A real estate deal valued at about $24.5 million was finalized this week, changing the ownership of a large downtown parking lot and two historic King Street buildings in the heart of the city's shopping district.
The sales, which closed July 1, were in the works for more than a year and a half through the real estate firm Charleston Commercial.
In a statement, C. Kendrick, who led the venture along with Josh Schaap, called the deal "one of the most significant" in downtown Charleston because of the multiple properties involved and the historic nature of some of the buildings that have changed hands.
In all, the sale combined eight properties and six sellers.
The deal includes two historic structures on King Street with first-floor retail spaces and residences above. At 316 King St., the cosmetics retailer Lush occupies the first level, and the ground level of 306 King is the Mediterranean restaurant Taziki's.
A one-story building on Society Street was also included. The brick structure is where Charleston's Threshold Repertory Theatre operates. It also houses the Asian restaurant Chopsticks House and a currently vacant retail space.
All three of those buildings back up to the largest part of the purchase: a 151-space parking lot accessed from George Street.
The need for parking for other projects was what prompted the multi-million-dollar deal in the first place, Schaap said.
The parcel where the now-closed King St. women's clothing store Anne's stands was also subdivided so that a portion of the real estate behind the building could be included in the purchase.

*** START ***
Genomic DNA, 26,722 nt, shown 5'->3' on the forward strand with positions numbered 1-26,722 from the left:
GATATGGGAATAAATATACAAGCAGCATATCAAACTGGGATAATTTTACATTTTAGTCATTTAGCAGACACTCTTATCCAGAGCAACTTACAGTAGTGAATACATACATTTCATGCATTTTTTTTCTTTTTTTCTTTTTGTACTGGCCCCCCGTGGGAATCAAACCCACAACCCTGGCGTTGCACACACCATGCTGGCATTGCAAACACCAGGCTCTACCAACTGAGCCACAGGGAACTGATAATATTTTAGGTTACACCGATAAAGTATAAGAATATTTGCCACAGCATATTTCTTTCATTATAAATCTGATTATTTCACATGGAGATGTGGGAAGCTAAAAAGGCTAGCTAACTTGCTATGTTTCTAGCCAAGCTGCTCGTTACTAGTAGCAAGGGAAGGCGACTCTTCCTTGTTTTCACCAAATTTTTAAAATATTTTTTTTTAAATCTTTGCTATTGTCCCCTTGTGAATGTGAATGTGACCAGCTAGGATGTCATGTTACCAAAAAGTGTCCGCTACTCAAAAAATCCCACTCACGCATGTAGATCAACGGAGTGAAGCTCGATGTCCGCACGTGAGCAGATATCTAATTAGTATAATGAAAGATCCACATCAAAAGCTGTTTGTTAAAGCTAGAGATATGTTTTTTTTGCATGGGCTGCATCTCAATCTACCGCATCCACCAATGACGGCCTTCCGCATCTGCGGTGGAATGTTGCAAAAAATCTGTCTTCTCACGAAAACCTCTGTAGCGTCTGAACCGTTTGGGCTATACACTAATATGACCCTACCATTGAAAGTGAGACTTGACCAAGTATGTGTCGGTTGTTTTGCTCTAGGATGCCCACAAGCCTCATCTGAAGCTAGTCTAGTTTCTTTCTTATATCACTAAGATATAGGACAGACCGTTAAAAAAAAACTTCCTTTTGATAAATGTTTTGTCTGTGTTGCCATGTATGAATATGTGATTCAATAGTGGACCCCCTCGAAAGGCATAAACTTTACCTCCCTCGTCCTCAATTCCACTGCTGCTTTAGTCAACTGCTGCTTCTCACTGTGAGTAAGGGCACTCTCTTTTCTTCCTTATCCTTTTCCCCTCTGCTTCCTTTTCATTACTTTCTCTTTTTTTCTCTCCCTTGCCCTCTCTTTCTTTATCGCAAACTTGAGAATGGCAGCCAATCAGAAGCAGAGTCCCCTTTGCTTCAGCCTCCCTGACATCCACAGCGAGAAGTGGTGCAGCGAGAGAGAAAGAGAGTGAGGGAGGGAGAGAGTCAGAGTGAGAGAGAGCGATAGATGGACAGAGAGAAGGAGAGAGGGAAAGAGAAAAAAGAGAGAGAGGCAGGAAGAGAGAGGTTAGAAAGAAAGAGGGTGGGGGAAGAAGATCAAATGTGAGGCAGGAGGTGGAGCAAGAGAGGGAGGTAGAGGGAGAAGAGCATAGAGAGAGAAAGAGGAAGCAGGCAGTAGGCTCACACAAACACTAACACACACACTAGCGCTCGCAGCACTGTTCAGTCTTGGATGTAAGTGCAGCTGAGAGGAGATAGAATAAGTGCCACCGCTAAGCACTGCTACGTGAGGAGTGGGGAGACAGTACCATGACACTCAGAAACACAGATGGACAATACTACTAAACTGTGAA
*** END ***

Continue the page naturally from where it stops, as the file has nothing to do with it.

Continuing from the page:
Over the next year, the buyers will look for an operating partner to develop the property, Schaap said.
The same team behind this week's sale brokered the deals for the nearby Bob Ellis Shoes building at King and George streets and the former Dixie Furniture store farther up King Street.
The Dixie Furniture property changed hands in May 2017 for $6.75 million. The Bob Ellis building, 529 King St., sold for $9.5 million several months later.
This week's purchases were made through GS Acquisitions LLC, of which Schaap and Kendrick are both members. Schaap said the deal shares a couple common investors with the Bob Ellis and Dixie Furniture ownership groups.
Both of the formerly family-owned retail spots are poised for redevelopment. A city zoning board already approved plans for a boutique hotel at the Bob Ellis site. Plans include 22 guest rooms, a couple of residential units, four retail storefronts and a cafe.
The Dixie Furniture building has also been approved for a hotel use. The boutique property is set to have 50 guest rooms and two ground floor retail spaces.